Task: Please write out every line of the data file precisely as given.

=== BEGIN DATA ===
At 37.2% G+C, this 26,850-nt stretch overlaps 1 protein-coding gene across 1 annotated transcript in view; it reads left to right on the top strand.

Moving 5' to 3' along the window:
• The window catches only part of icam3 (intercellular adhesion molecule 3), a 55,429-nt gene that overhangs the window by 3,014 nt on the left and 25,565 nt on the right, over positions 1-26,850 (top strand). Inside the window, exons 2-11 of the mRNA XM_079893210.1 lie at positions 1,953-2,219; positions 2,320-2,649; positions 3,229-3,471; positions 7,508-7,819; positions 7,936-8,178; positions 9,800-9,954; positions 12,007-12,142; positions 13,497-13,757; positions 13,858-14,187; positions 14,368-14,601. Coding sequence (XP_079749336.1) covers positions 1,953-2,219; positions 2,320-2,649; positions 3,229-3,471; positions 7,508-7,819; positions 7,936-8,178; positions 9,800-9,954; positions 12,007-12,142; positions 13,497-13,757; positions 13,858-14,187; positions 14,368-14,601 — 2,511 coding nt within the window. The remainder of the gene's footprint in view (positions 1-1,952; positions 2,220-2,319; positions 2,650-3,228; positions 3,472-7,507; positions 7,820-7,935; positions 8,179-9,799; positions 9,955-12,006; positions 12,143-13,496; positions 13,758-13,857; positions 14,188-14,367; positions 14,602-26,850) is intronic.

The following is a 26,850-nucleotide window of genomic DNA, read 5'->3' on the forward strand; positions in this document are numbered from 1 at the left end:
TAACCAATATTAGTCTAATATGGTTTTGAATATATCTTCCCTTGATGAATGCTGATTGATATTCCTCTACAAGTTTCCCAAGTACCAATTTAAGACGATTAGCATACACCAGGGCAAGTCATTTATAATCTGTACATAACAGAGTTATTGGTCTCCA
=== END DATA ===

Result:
At 37.2% G+C, this 26,850-nt stretch overlaps 1 protein-coding gene across 1 annotated transcript in view; it reads left to right on the top strand.

Moving 5' to 3' along the window:
• The window catches only part of icam3 (intercellular adhesion molecule 3), a 55,429-nt gene that overhangs the window by 3,014 nt on the left and 25,565 nt on the right, over positions 1-26,850 (top strand). Inside the window, exons 2-11 of the mRNA XM_079893210.1 lie at positions 1,953-2,219; positions 2,320-2,649; positions 3,229-3,471; positions 7,508-7,819; positions 7,936-8,178; positions 9,800-9,954; positions 12,007-12,142; positions 13,497-13,757; positions 13,858-14,187; positions 14,368-14,601. Coding sequence (XP_079749336.1) covers positions 1,953-2,219; positions 2,320-2,649; positions 3,229-3,471; positions 7,508-7,819; positions 7,936-8,178; positions 9,800-9,954; positions 12,007-12,142; positions 13,497-13,757; positions 13,858-14,187; positions 14,368-14,601 — 2,511 coding nt within the window. The remainder of the gene's footprint in view (positions 1-1,952; positions 2,220-2,319; positions 2,650-3,228; positions 3,472-7,507; positions 7,820-7,935; positions 8,179-9,799; positions 9,955-12,006; positions 12,143-13,496; positions 13,758-13,857; positions 14,188-14,367; positions 14,602-26,850) is intronic.

The following is a 26,850-nucleotide window of genomic DNA, read 5'->3' on the forward strand; positions in this document are numbered from 1 at the left end:
TAACCAATATTAGTCTAATATGGTTTTGAATATATCTTCCCTTGATGAATGCTGATTGATATTCCTCTACAAGTTTCCCAAGTACCAATTTAAGACGATTAGCATACACCAGGGCAAGTCATTTATAATCTGTACATAACAGAGTTATTGGTCTCCA